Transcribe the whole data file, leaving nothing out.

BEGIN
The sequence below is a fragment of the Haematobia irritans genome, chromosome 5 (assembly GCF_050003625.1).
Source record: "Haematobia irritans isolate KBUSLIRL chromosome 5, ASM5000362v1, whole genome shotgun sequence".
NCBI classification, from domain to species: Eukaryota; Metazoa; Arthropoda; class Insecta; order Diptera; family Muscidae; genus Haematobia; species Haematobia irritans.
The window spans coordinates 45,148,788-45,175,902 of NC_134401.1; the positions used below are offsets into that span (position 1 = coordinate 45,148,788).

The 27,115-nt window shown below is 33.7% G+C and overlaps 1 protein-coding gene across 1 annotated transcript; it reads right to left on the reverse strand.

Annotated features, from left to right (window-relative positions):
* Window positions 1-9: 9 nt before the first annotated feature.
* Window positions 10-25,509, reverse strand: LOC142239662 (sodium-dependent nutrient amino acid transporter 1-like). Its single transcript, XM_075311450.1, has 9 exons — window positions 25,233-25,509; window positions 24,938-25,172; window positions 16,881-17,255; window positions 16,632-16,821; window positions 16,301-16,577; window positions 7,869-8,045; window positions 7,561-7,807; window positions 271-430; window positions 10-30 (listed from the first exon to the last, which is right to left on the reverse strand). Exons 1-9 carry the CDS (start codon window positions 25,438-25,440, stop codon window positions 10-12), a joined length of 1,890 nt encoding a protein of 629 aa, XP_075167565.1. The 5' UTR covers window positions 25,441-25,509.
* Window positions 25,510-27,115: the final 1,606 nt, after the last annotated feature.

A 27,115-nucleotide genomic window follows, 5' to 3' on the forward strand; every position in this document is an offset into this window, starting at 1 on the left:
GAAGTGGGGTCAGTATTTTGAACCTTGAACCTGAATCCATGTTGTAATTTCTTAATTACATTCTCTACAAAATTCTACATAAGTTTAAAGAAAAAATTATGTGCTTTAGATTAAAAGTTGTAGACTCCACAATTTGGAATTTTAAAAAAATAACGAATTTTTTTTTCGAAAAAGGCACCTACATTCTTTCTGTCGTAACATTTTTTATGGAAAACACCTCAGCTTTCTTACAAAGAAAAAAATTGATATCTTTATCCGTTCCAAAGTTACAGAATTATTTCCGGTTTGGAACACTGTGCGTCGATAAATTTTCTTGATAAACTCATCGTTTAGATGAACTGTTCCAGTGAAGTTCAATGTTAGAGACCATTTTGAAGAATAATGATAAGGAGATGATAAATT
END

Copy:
The sequence below is a fragment of the Haematobia irritans genome, chromosome 5 (assembly GCF_050003625.1).
Source record: "Haematobia irritans isolate KBUSLIRL chromosome 5, ASM5000362v1, whole genome shotgun sequence".
NCBI classification, from domain to species: Eukaryota; Metazoa; Arthropoda; class Insecta; order Diptera; family Muscidae; genus Haematobia; species Haematobia irritans.
The window spans coordinates 45,148,788-45,175,902 of NC_134401.1; the positions used below are offsets into that span (position 1 = coordinate 45,148,788).

The 27,115-nt window shown below is 33.7% G+C and overlaps 1 protein-coding gene across 1 annotated transcript; it reads right to left on the reverse strand.

Annotated features, from left to right (window-relative positions):
* Window positions 1-9: 9 nt before the first annotated feature.
* Window positions 10-25,509, reverse strand: LOC142239662 (sodium-dependent nutrient amino acid transporter 1-like). Its single transcript, XM_075311450.1, has 9 exons — window positions 25,233-25,509; window positions 24,938-25,172; window positions 16,881-17,255; window positions 16,632-16,821; window positions 16,301-16,577; window positions 7,869-8,045; window positions 7,561-7,807; window positions 271-430; window positions 10-30 (listed from the first exon to the last, which is right to left on the reverse strand). Exons 1-9 carry the CDS (start codon window positions 25,438-25,440, stop codon window positions 10-12), a joined length of 1,890 nt encoding a protein of 629 aa, XP_075167565.1. The 5' UTR covers window positions 25,441-25,509.
* Window positions 25,510-27,115: the final 1,606 nt, after the last annotated feature.

A 27,115-nucleotide genomic window follows, 5' to 3' on the forward strand; every position in this document is an offset into this window, starting at 1 on the left:
GAAGTGGGGTCAGTATTTTGAACCTTGAACCTGAATCCATGTTGTAATTTCTTAATTACATTCTCTACAAAATTCTACATAAGTTTAAAGAAAAAATTATGTGCTTTAGATTAAAAGTTGTAGACTCCACAATTTGGAATTTTAAAAAAATAACGAATTTTTTTTTCGAAAAAGGCACCTACATTCTTTCTGTCGTAACATTTTTTATGGAAAACACCTCAGCTTTCTTACAAAGAAAAAAATTGATATCTTTATCCGTTCCAAAGTTACAGAATTATTTCCGGTTTGGAACACTGTGCGTCGATAAATTTTCTTGATAAACTCATCGTTTAGATGAACTGTTCCAGTGAAGTTCAATGTTAGAGACCATTTTGAAGAATAATGATAAGGAGATGATAAATT